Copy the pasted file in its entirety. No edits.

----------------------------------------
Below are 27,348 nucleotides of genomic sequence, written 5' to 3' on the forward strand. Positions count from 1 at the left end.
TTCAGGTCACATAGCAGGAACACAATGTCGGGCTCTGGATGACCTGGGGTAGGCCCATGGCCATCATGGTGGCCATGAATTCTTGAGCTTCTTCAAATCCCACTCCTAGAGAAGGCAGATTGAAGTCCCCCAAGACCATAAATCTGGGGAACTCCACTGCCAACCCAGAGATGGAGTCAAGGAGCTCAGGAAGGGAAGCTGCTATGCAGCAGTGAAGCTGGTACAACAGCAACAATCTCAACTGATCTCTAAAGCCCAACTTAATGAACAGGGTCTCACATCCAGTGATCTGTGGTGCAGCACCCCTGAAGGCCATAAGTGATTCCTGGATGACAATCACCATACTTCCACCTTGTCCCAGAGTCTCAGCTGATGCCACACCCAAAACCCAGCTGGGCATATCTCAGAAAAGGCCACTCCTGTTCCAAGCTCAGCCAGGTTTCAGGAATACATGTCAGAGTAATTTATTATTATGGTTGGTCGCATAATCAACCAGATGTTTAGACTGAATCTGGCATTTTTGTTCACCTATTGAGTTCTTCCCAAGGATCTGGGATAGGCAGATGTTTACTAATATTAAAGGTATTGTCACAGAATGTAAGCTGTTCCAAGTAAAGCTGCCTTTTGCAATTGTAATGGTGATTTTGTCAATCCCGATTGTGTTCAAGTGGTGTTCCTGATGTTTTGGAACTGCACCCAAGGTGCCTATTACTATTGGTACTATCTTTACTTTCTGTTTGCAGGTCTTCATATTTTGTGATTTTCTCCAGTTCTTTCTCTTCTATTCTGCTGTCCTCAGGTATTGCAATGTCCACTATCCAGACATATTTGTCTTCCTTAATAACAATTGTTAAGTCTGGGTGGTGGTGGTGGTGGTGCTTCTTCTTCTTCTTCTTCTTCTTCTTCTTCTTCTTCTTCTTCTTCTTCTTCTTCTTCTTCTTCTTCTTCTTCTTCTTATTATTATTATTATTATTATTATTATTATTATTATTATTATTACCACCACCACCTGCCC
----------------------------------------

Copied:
Below are 27,348 nucleotides of genomic sequence, written 5' to 3' on the forward strand. Positions count from 1 at the left end.
TTCAGGTCACATAGCAGGAACACAATGTCGGGCTCTGGATGACCTGGGGTAGGCCCATGGCCATCATGGTGGCCATGAATTCTTGAGCTTCTTCAAATCCCACTCCTAGAGAAGGCAGATTGAAGTCCCCCAAGACCATAAATCTGGGGAACTCCACTGCCAACCCAGAGATGGAGTCAAGGAGCTCAGGAAGGGAAGCTGCTATGCAGCAGTGAAGCTGGTACAACAGCAACAATCTCAACTGATCTCTAAAGCCCAACTTAATGAACAGGGTCTCACATCCAGTGATCTGTGGTGCAGCACCCCTGAAGGCCATAAGTGATTCCTGGATGACAATCACCATACTTCCACCTTGTCCCAGAGTCTCAGCTGATGCCACACCCAAAACCCAGCTGGGCATATCTCAGAAAAGGCCACTCCTGTTCCAAGCTCAGCCAGGTTTCAGGAATACATGTCAGAGTAATTTATTATTATGGTTGGTCGCATAATCAACCAGATGTTTAGACTGAATCTGGCATTTTTGTTCACCTATTGAGTTCTTCCCAAGGATCTGGGATAGGCAGATGTTTACTAATATTAAAGGTATTGTCACAGAATGTAAGCTGTTCCAAGTAAAGCTGCCTTTTGCAATTGTAATGGTGATTTTGTCAATCCCGATTGTGTTCAAGTGGTGTTCCTGATGTTTTGGAACTGCACCCAAGGTGCCTATTACTATTGGTACTATCTTTACTTTCTGTTTGCAGGTCTTCATATTTTGTGATTTTCTCCAGTTCTTTCTCTTCTATTCTGCTGTCCTCAGGTATTGCAATGTCCACTATCCAGACATATTTGTCTTCCTTAATAACAATTGTTAAGTCTGGGTGGTGGTGGTGGTGGTGCTTCTTCTTCTTCTTCTTCTTCTTCTTCTTCTTCTTCTTCTTCTTCTTCTTCTTCTTCTTCTTCTTCTTCTTCTTCTTATTATTATTATTATTATTATTATTATTATTATTATTATTATTACCACCACCACCTGCCC